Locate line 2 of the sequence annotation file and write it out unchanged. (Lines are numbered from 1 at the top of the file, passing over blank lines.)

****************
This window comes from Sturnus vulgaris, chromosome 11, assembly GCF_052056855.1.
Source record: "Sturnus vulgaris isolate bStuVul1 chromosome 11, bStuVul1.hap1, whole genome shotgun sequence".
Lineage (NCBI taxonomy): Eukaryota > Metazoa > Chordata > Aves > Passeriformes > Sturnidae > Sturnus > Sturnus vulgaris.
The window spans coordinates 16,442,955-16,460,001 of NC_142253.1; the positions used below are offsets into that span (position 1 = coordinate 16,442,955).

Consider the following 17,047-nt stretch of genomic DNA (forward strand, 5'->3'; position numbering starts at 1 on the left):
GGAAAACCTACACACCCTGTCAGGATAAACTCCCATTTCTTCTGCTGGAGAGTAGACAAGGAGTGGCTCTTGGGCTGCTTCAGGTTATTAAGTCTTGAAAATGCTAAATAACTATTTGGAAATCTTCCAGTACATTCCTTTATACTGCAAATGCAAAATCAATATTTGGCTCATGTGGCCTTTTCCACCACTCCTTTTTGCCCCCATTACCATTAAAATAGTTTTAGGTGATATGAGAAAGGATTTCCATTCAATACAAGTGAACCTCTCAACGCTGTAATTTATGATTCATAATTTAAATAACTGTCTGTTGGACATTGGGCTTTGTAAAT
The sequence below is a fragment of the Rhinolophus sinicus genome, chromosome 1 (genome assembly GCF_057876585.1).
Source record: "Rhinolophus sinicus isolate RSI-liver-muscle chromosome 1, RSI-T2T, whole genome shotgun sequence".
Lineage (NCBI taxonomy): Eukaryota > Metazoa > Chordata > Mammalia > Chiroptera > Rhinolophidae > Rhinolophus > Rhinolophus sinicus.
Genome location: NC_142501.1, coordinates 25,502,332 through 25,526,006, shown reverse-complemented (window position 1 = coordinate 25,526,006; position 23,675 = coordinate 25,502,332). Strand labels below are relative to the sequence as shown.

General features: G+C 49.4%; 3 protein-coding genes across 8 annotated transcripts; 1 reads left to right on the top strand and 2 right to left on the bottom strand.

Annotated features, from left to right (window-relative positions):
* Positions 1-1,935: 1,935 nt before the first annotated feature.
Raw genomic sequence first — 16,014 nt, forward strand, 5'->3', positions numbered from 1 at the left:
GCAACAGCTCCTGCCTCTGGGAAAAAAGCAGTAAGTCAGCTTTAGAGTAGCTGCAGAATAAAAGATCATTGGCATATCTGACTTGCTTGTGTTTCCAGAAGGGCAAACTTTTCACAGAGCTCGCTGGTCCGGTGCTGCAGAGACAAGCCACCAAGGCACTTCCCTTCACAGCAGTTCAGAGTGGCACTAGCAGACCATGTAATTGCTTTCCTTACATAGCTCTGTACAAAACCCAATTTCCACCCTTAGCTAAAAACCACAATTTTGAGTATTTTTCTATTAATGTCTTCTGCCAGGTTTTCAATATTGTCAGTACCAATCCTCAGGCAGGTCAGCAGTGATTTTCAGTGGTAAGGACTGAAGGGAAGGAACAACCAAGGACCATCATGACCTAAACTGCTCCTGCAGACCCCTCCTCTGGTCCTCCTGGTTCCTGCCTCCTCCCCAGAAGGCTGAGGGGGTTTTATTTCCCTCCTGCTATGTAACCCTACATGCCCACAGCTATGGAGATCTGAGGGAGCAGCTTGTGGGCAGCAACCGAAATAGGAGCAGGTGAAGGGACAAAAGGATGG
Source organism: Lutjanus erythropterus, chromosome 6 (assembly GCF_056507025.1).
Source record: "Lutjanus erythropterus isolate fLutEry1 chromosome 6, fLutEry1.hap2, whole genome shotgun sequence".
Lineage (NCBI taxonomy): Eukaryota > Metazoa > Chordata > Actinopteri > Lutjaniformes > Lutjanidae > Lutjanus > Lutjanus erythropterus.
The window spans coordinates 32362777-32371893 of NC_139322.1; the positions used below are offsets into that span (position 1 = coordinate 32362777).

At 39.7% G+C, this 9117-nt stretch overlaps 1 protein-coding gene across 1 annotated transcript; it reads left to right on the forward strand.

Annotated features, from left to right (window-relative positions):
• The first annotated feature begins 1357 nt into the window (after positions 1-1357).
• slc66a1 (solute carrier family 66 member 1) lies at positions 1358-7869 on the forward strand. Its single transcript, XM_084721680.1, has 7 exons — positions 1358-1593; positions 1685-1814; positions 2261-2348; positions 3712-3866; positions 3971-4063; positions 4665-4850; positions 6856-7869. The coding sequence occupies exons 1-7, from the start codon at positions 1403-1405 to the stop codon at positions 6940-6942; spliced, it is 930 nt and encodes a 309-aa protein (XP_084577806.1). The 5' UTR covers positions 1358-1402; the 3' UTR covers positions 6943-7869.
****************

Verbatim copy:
Source record: "Sturnus vulgaris isolate bStuVul1 chromosome 11, bStuVul1.hap1, whole genome shotgun sequence".